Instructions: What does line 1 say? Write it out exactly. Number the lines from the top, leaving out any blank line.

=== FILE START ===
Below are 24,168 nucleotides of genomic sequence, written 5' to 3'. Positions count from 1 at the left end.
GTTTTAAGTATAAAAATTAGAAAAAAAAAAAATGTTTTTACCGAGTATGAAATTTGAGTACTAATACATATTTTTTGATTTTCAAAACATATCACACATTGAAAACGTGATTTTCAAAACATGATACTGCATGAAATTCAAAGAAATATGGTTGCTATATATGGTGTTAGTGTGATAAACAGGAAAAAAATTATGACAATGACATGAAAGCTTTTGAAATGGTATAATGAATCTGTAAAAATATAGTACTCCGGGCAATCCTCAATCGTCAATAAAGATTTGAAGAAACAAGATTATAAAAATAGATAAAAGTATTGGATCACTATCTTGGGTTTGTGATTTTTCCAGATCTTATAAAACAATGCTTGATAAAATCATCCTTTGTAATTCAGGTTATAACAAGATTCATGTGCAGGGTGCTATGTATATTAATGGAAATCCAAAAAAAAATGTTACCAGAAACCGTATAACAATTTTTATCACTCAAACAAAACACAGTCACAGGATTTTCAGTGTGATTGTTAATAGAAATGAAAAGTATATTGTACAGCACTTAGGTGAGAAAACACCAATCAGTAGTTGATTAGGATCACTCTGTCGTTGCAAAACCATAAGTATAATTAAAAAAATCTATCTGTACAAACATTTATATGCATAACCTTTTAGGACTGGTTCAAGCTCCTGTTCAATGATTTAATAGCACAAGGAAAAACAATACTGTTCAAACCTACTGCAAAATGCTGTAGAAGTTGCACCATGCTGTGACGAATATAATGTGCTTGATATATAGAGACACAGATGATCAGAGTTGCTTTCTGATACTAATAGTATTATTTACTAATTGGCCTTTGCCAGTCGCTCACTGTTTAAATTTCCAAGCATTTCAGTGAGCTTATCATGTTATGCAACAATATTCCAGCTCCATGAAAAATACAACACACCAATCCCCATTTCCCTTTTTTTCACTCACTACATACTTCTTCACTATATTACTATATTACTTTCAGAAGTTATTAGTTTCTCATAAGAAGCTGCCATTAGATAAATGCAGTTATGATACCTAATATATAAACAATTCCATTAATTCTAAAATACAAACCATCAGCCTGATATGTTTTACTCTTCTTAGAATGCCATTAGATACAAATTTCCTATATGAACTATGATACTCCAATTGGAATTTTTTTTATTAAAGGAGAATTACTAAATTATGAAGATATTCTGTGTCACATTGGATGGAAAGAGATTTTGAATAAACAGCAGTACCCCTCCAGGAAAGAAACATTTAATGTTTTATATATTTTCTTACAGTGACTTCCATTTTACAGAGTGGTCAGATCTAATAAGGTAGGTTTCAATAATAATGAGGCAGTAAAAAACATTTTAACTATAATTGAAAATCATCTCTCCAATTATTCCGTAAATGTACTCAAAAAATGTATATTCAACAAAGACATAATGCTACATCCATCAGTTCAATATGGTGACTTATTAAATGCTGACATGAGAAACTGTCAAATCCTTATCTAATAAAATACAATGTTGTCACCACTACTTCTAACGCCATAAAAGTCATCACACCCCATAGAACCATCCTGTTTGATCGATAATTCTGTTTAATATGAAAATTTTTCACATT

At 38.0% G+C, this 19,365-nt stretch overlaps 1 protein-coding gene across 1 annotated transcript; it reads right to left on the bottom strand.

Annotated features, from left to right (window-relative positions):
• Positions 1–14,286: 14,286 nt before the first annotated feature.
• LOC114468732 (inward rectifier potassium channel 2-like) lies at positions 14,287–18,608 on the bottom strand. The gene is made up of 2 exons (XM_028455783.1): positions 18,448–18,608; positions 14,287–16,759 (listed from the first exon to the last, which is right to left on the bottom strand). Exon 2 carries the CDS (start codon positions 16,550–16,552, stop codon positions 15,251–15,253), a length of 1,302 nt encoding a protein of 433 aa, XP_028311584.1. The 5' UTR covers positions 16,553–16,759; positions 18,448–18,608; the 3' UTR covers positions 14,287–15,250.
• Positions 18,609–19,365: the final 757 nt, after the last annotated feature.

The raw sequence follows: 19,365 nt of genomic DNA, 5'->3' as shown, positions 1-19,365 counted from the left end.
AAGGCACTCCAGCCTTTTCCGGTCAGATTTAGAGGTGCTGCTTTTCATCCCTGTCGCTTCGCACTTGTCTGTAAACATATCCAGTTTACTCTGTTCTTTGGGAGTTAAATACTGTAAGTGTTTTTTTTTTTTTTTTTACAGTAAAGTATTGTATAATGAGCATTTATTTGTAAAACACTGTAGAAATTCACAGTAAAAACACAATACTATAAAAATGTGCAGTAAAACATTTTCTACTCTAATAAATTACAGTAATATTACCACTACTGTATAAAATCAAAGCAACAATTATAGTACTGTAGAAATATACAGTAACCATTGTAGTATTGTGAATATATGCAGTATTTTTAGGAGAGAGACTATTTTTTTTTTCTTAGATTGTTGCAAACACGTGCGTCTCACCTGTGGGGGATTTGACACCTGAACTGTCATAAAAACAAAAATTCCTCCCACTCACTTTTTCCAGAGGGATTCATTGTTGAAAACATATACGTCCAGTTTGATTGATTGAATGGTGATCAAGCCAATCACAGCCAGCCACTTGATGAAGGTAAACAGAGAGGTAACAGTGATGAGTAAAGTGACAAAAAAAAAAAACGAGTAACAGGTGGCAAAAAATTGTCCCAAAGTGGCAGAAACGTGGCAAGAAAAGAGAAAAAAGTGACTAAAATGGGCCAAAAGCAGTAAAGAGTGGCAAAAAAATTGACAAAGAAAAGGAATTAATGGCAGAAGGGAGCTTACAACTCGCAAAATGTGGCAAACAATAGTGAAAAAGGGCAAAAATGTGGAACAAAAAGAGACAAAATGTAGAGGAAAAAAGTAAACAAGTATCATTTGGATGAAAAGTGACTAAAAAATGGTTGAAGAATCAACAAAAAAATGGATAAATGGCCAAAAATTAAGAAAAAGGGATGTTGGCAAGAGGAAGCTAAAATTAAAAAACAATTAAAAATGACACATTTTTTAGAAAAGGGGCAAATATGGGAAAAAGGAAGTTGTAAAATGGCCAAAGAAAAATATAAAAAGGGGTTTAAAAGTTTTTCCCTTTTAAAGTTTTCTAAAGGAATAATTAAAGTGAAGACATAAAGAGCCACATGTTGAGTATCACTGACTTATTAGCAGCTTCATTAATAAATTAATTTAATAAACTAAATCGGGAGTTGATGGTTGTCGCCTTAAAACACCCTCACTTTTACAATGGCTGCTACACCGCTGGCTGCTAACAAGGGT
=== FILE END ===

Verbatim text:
Below are 24,168 nucleotides of genomic sequence, written 5' to 3'. Positions count from 1 at the left end.